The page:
So far, our revision prep for punctuation has focused on the comma, which makes sense. Misuse of commas is the single most common mistake made in writing, and SHSAT writers will take advantage of those mistakes and see if you can identify them. But, there are many other punctuation mistakes that are made in writing. You will want to Power Up your revision skills by adding knowledge of these best practices in revising.
Contractions. The apostrophe is used to contract two ideas into a single, unified idea. You probably will not see a lot of apostrophes being used for contractions, for one simple reason: academic writing usually does not use contractions. Contractions make writing seem more conversational—more similar to how we talk—and so aren’t usually used on reading passages like the SHSAT. But, if you did run into a contraction on the exam, it probably would be for variations of words will, has, and was, contracted with not (so, won’t, hasn’t, haven’t, wasn’t, etc.).
Dates. Many middle schoolers believe that the apostrophe is required when writing about events that occurred over time, written with a year followed by the letter ‘s’. For example, it is common—but wrong—to write the following: “With the advent of Stranger Things and Dark, you can only conclude that we are back in love with 1980’s culture.” But, culture doesn’t belong to the 1980s in this sentence—the 1980s doesn’t possess culture, so we do not use an apostrophe. The only time you would revise a date to include an apostrophe is if you are contracting out the century and focusing on the decade. So, it would be appropriate to write: “With the advent of Stronger Things and Dark, you can only conclude that we are back in love with the ‘80s.” In this example, the apostrophe is not possessive. Instead, it stands in place of ‘19’ as a century-marker.
Brackets ([ ])
“A fool thinks himself to be wise, but a wise man knows himself to be a fool.”
If you were asked to revise this to include gender-neutral language, you would use brackets to show where you made a change:
“A fool thinks [themselves] to be wise, but a wise [person] knows [themselves] to be a fool.”
The brackets show where a slight alteration has been made in the passage, and lets the reader know that you, as someone who has approached this quote, has revised it. (It also allows the reader to disagree with how you changed the text!)
I asked Shannon to get Bananas: Apples: Cherries; and Pickles.
Your revision would ensure that the list is started with the colon and capitalized correctly:
I asked Shannon to get: bananas, apples, cherries, and pickles.
It’s stunning to think what might have happened…if…only….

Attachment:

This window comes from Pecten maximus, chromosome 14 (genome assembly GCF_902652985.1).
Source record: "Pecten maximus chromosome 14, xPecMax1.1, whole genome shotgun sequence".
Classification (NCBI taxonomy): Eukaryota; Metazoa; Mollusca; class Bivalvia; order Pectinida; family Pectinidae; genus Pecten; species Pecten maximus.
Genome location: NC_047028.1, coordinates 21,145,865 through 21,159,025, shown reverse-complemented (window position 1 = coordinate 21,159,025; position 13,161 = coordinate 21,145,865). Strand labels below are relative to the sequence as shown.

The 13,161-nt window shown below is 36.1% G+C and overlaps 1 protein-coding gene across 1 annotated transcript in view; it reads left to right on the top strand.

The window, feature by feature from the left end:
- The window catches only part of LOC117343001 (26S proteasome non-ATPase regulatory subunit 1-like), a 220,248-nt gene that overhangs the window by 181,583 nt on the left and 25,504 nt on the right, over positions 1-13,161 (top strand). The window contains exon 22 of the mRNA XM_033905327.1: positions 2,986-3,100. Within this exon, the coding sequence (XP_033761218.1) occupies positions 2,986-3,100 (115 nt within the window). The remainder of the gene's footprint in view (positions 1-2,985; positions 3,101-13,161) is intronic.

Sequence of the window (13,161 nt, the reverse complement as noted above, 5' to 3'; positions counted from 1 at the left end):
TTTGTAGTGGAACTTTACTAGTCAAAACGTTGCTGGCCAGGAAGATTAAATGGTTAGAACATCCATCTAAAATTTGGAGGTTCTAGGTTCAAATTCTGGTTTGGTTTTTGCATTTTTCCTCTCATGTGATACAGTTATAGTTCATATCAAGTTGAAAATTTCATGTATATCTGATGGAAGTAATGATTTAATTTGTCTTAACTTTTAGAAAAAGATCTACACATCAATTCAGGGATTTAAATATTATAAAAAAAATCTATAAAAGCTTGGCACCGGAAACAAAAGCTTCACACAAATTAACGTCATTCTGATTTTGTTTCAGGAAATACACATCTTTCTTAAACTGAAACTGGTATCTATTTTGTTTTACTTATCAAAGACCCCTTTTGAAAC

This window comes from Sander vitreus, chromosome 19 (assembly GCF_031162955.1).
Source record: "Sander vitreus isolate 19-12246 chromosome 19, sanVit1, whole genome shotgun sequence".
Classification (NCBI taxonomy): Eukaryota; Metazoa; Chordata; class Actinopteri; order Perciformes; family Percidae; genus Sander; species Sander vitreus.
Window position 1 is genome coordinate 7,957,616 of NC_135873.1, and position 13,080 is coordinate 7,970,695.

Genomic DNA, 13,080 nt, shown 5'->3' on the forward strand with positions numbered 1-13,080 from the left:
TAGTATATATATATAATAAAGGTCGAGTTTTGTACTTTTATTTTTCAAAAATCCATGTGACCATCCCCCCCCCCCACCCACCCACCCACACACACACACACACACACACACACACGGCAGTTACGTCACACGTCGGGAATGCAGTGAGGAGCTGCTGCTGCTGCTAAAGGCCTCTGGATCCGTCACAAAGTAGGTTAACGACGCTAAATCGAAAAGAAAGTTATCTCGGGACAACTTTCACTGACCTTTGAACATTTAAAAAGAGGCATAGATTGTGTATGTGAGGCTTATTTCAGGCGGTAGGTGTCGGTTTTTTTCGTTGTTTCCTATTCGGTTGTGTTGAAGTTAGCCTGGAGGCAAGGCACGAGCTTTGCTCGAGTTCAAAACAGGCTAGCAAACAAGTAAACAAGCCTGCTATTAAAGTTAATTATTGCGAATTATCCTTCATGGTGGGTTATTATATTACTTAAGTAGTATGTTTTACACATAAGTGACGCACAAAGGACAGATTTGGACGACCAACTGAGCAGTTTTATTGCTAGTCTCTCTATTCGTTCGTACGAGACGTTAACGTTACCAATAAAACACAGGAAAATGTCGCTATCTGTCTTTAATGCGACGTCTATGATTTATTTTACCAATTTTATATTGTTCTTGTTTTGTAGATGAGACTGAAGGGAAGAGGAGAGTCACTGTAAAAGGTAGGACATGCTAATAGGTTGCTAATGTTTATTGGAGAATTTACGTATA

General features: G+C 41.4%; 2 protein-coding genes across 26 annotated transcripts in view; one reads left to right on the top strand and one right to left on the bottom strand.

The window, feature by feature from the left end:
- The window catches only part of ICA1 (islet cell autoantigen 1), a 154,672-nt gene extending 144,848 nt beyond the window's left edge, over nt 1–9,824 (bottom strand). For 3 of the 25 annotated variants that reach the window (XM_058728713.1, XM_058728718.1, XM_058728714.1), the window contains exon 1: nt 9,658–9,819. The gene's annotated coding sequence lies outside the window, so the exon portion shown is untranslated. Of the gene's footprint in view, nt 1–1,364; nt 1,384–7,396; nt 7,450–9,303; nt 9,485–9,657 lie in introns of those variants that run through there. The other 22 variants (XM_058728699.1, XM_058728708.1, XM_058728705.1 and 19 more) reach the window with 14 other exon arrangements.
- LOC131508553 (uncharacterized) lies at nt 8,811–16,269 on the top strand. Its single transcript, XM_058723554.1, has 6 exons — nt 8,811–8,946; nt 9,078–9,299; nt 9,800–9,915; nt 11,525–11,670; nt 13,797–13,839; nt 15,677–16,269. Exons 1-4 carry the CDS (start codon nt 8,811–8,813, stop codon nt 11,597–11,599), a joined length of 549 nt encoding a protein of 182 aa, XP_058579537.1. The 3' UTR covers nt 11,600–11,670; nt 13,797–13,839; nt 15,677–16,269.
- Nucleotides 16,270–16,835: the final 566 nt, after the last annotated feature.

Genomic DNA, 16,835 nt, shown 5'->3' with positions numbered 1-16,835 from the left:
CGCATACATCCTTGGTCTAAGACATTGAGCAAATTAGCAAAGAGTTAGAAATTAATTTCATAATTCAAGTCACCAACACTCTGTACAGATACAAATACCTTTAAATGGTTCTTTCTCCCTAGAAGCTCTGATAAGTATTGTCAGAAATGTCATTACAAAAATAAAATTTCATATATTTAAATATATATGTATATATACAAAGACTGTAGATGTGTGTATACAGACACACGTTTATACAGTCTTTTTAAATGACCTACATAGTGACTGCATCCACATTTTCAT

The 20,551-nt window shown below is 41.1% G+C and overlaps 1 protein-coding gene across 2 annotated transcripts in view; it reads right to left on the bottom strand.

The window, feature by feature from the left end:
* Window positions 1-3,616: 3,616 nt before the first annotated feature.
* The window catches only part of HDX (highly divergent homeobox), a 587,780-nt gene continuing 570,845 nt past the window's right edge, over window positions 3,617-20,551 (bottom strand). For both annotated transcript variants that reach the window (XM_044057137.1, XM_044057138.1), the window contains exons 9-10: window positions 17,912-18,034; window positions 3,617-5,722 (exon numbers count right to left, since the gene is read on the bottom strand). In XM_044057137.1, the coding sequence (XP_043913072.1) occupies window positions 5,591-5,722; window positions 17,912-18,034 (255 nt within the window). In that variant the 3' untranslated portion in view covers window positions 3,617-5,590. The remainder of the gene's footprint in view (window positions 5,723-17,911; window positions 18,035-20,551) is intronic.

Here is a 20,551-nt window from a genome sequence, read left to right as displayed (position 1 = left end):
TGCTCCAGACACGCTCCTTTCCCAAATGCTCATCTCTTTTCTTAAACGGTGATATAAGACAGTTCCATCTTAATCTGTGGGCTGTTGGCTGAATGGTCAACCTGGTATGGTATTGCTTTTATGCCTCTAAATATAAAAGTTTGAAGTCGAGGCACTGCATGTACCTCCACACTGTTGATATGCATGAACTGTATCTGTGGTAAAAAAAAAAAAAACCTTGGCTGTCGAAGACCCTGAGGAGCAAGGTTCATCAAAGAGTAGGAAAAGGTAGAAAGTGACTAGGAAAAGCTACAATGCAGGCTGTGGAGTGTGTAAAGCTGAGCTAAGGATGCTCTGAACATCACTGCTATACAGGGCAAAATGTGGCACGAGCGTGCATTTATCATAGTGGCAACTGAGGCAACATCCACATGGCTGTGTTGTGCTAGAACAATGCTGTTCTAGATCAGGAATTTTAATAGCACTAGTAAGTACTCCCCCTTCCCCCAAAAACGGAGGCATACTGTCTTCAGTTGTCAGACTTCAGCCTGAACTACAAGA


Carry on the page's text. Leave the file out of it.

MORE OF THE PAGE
then there are several ideas communicated. Something else could have happened—if—something else occurred. Something else could have happened if—only—something else occurred! But, also, you are thinking deeply about what could have happened if only something else occurred. The ellipsis at the end of the sentence (followed by the period) means that your idea is concluded by continued thought about this stunning idea!
One other way that ellipses are used is to show that there is part of a quotation that has been removed from a passage because that material is not important to the overall meaning of the passage. (Ellipses should not be used to take out text that is not convenient for your view!) Consider this longer passage, from philosopher Rene Descartes (who famously said, “I think, therefore, I am!”:
“The fact that I can vividly and clearly think of one thing apart from another assures me that the two things are distinct from one another—that is, that they are two—since they can be separated by God. Never mind how they could be separated; that does not affect that judgement that they are distinct. So, my mind is a distinct thing from my body.”
This passage actually tells us where we can use an ellipsis to shorten it! (“Never mind how they could be separate,” etc.). So, we can edit this to say:
“The fact that I can vividly and clearly think of one thing apart from another assures me that the two things are distinct from one another—that is, that they are two—since they can be separated by God….So, my mind is a distinct thing from my body.”
The ellipsis demonstrates that there has been information (that the reviser believes is not crucial to the argument Descartes makes).
John worked for the Secretary of State; this job is less dangerous.
The writer here wants to strongly connect John’s two different jobs. They could be separated by a sentence, but the meaning would be that the first job (for the Secretary of State) is not connected to this job. The way the sentence is written, they are connected and the fact that this job is less dangerous may be a reason why John wanted this job.